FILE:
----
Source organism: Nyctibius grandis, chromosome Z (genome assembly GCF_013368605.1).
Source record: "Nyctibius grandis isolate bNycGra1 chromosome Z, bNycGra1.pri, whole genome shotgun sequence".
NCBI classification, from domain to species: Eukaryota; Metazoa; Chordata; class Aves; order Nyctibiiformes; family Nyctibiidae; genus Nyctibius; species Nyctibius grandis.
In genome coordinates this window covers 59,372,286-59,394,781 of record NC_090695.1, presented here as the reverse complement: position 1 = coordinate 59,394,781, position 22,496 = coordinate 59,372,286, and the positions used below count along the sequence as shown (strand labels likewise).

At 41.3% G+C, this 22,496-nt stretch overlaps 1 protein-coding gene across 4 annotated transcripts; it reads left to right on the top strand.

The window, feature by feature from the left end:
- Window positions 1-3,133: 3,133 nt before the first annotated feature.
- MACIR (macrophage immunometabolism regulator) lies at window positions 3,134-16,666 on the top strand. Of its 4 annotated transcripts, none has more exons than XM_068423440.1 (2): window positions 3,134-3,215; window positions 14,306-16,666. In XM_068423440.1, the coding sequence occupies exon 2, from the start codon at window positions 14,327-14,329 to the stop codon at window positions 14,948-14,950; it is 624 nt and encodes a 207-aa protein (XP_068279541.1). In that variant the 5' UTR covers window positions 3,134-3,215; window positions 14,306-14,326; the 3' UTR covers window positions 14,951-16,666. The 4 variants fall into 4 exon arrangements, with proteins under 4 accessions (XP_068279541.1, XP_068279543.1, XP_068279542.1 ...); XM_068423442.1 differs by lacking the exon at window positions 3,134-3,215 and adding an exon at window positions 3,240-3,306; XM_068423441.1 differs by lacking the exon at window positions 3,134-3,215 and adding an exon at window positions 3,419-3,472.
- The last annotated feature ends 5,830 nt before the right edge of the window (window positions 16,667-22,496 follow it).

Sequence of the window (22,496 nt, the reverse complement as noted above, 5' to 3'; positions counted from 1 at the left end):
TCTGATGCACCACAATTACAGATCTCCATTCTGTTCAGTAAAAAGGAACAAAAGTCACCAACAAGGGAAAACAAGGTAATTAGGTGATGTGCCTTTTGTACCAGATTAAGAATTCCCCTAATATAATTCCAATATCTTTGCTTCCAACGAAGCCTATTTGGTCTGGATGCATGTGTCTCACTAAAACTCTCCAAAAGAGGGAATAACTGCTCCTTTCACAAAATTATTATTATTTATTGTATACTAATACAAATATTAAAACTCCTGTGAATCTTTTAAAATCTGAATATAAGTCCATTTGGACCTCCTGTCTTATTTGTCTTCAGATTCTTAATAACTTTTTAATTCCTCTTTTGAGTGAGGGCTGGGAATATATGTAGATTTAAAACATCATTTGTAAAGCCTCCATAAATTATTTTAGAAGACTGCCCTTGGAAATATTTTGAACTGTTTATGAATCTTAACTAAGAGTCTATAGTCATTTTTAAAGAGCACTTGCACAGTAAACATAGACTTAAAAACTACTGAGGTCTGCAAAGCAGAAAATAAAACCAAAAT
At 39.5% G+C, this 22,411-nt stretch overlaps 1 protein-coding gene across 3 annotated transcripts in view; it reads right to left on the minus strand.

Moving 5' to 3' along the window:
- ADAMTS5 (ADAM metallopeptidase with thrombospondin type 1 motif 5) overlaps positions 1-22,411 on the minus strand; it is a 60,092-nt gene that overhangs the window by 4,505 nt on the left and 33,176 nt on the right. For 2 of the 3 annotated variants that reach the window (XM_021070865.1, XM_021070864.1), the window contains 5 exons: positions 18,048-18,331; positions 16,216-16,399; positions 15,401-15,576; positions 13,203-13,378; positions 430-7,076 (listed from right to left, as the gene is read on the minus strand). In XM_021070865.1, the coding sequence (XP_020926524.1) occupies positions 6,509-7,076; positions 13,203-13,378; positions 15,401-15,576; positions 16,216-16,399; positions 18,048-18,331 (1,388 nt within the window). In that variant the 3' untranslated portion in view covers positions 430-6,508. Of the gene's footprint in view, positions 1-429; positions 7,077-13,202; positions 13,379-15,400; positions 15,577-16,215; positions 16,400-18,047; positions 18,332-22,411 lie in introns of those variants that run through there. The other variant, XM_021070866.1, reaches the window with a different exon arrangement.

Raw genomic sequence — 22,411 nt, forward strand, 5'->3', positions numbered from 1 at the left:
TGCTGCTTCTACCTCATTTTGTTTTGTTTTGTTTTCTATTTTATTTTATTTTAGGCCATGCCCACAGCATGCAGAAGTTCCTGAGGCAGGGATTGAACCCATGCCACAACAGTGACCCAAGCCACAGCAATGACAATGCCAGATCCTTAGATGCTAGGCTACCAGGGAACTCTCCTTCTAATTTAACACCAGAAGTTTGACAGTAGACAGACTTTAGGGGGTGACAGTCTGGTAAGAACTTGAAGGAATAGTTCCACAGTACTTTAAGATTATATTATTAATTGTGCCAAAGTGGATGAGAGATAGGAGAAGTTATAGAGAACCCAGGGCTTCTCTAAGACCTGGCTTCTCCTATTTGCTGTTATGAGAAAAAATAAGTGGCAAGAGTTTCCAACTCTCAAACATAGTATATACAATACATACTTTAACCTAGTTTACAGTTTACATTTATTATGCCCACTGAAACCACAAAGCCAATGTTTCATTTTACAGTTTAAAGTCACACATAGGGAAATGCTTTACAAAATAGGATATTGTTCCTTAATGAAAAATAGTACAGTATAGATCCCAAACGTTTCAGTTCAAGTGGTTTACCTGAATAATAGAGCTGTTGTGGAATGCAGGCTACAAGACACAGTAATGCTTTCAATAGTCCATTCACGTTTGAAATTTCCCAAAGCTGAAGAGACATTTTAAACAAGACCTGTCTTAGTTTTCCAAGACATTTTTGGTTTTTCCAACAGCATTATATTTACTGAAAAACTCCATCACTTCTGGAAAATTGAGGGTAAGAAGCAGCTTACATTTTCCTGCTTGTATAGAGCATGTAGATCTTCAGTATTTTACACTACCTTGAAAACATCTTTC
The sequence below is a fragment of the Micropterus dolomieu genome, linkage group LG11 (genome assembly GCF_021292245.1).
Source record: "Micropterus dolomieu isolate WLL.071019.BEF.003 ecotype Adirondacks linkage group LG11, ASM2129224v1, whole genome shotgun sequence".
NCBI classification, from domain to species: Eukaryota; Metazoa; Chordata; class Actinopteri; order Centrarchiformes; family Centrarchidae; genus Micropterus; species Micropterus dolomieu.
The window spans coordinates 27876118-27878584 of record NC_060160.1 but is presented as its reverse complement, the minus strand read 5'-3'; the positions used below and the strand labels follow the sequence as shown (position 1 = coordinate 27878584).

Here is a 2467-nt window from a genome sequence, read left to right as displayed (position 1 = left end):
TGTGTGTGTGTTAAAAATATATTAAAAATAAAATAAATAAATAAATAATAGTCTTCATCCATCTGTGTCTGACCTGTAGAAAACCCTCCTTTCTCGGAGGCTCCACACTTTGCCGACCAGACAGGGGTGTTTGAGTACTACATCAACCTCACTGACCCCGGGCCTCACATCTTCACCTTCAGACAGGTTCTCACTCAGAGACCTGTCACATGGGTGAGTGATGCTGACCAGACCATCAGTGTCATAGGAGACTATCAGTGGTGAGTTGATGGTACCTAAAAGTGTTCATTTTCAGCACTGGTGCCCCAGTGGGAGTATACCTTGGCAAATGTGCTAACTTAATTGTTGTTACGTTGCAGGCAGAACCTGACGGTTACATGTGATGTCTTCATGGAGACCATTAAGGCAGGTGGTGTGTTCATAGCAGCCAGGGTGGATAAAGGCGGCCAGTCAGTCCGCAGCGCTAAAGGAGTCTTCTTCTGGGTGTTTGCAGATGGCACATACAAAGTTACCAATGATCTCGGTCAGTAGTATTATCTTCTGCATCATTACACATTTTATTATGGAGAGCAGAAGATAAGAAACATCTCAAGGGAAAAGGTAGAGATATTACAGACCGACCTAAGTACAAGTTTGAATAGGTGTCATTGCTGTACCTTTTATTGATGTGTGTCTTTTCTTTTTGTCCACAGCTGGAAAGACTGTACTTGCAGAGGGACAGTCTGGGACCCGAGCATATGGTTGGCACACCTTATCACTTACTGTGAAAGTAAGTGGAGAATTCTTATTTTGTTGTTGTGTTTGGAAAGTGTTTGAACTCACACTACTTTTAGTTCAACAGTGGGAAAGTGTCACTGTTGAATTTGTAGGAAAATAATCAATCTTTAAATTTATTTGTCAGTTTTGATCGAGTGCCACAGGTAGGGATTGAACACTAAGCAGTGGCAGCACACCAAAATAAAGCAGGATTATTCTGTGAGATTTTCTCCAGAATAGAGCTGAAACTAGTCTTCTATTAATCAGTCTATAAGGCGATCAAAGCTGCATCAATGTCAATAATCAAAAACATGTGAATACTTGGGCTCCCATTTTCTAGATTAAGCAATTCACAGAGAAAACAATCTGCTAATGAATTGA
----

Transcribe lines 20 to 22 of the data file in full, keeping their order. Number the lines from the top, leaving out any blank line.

The window spans coordinates 27876118-27878584 of record NC_060160.1 but is presented as its reverse complement, the minus strand read 5'-3'; the positions used below and the strand labels follow the sequence as shown (position 1 = coordinate 27878584).

Here is a 2467-nt window from a genome sequence, read left to right as displayed (position 1 = left end):
TGTGTGTGTGTTAAAAATATATTAAAAATAAAATAAATAAATAAATAATAGTCTTCATCCATCTGTGTCTGACCTGTAGAAAACCCTCCTTTCTCGGAGGCTCCACACTTTGCCGACCAGACAGGGGTGTTTGAGTACTACATCAACCTCACTGACCCCGGGCCTCACATCTTCACCTTCAGACAGGTTCTCACTCAGAGACCTGTCACATGGGTGAGTGATGCTGACCAGACCATCAGTGTCATAGGAGACTATCAGTGGTGAGTTGATGGTACCTAAAAGTGTTCATTTTCAGCACTGGTGCCCCAGTGGGAGTATACCTTGGCAAATGTGCTAACTTAATTGTTGTTACGTTGCAGGCAGAACCTGACGGTTACATGTGATGTCTTCATGGAGACCATTAAGGCAGGTGGTGTGTTCATAGCAGCCAGGGTGGATAAAGGCGGCCAGTCAGTCCGCAGCGCTAAAGGAGTCTTCTTCTGGGTGTTTGCAGATGGCACATACAAAGTTACCAATGATCTCGGTCAGTAGTATTATCTTCTGCATCATTACACATTTTATTATGGAGAGCAGAAGATAAGAAACATCTCAAGGGAAAAGGTAGAGATATTACAGACCGACCTAAGTACAAGTTTGAATAGGTGTCATTGCTGTACCTTTTATTGATGTGTGTCTTTTCTTTTTGTCCACAGCTGGAAAGACTGTACTTGCAGAGGGACAGTCTGGGACCCGAGCATATGGTTGGCACACCTTATCACTTACTGTGAAAGTAAGTGGAGAATTCTTATTTTGTTGTTGTGTTTGGAAAGTGTTTGAACTCACACTACTTTTAGTTCAACAGTGGGAAAGTGTCACTGTTGAATTTGTAGGAAAATAATCAATCTTTAAATTTATTTGTCAGTTTTGATCGAGTGCCACAGGTAGGGATTGAACACTAAGCAGTGGCAGCACACCAAAATAAAGCAGGATTATTCTGTGAGATTTTCTCCAGAATAGAGCTGAAACTAGTCTTCTATTAATCAGTCTATAAGGCGATCAAAGCTGCATCAATGTCAATAATCAAAAACATGTGAATACTTGGGCTCCCATTTTCTAGATTAAGCAATTCACAGAGAAAACAATCTGCTAATGAATTGA